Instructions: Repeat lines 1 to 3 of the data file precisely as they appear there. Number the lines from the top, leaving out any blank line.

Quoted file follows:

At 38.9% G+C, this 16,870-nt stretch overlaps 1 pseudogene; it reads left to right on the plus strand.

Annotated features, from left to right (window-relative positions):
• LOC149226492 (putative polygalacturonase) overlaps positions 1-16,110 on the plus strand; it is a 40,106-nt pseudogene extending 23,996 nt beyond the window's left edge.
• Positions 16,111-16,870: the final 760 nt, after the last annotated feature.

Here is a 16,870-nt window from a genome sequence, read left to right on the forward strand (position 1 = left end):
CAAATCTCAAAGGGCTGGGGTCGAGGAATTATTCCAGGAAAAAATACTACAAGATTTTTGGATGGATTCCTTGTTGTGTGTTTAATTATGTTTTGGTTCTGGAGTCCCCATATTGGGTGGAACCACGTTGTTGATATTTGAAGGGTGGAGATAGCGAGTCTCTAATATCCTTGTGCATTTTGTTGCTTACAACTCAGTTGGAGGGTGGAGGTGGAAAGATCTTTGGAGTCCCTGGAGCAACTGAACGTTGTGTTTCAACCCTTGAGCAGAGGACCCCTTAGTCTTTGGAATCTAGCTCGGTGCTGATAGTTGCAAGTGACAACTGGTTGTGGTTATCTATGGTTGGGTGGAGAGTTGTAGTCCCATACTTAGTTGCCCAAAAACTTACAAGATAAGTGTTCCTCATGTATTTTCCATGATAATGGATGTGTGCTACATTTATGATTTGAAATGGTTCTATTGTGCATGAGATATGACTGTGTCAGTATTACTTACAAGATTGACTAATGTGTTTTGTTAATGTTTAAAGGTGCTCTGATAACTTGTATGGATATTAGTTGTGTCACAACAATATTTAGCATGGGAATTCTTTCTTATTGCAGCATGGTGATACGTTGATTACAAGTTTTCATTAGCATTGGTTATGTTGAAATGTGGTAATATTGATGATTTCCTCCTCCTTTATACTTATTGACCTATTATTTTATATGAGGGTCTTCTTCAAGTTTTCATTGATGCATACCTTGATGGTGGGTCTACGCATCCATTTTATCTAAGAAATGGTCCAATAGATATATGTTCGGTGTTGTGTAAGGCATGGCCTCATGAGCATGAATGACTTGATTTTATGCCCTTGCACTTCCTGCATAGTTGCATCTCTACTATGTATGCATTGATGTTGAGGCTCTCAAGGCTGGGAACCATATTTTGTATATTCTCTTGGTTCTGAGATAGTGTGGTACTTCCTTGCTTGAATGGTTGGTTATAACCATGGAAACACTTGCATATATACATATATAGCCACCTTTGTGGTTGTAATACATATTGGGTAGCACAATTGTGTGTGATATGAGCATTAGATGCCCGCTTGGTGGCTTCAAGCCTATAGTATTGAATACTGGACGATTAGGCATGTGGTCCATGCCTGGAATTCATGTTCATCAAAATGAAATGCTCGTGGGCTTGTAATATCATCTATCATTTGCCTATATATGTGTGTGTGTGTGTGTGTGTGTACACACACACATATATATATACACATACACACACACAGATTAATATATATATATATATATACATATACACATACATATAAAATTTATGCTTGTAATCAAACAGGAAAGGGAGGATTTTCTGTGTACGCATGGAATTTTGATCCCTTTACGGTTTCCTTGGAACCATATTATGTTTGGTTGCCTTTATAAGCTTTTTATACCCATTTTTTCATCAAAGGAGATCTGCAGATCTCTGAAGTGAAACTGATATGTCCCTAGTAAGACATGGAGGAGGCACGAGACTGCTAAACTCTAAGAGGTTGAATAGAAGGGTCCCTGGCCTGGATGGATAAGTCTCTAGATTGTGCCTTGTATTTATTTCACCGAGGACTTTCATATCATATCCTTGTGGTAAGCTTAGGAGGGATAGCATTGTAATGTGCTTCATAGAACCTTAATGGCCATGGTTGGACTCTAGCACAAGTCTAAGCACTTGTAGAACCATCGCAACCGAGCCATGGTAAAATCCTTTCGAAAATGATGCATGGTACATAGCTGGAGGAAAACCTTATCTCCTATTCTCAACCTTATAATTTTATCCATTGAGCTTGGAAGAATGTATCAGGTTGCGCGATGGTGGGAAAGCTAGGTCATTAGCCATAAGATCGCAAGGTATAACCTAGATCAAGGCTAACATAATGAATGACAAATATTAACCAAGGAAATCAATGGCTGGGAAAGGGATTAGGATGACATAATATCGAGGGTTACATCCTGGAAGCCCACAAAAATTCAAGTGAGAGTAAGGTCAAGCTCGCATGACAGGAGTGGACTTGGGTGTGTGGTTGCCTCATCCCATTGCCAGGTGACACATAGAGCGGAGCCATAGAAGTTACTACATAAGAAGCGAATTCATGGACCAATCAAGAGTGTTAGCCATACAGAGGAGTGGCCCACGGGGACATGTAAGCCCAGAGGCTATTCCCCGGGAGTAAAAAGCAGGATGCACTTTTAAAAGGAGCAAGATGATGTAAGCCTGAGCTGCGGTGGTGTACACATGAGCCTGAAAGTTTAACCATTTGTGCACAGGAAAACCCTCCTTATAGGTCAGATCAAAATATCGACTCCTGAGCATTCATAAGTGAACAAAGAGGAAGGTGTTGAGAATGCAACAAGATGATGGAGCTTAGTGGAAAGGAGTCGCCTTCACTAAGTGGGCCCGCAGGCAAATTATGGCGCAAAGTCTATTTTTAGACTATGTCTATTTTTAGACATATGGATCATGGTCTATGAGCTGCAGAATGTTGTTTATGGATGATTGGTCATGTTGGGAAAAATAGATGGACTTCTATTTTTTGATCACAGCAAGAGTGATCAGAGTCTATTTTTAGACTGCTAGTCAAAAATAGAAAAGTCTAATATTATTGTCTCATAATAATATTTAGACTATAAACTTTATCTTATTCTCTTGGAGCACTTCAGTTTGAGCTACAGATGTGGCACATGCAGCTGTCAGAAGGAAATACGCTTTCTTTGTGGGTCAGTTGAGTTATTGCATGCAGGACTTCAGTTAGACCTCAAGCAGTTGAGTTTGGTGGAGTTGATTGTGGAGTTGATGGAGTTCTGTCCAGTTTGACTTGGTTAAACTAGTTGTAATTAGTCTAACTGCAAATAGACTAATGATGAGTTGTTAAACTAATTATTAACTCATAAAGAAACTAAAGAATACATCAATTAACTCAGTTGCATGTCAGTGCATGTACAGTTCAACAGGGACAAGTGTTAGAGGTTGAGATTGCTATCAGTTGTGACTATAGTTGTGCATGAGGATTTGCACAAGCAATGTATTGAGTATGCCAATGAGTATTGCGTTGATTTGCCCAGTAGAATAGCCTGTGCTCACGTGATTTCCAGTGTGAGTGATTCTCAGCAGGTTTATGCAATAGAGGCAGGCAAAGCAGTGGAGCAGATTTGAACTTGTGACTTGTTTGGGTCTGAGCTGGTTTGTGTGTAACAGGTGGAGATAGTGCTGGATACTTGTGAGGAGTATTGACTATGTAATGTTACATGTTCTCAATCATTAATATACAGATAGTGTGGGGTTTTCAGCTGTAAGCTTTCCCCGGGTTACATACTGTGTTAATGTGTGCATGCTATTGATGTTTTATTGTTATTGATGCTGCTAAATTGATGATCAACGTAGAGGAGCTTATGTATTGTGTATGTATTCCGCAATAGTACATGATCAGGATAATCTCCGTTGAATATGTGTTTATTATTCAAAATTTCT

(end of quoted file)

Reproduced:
At 38.9% G+C, this 16,870-nt stretch overlaps 1 pseudogene; it reads left to right on the plus strand.

Annotated features, from left to right (window-relative positions):
• LOC149226492 (putative polygalacturonase) overlaps positions 1-16,110 on the plus strand; it is a 40,106-nt pseudogene extending 23,996 nt beyond the window's left edge.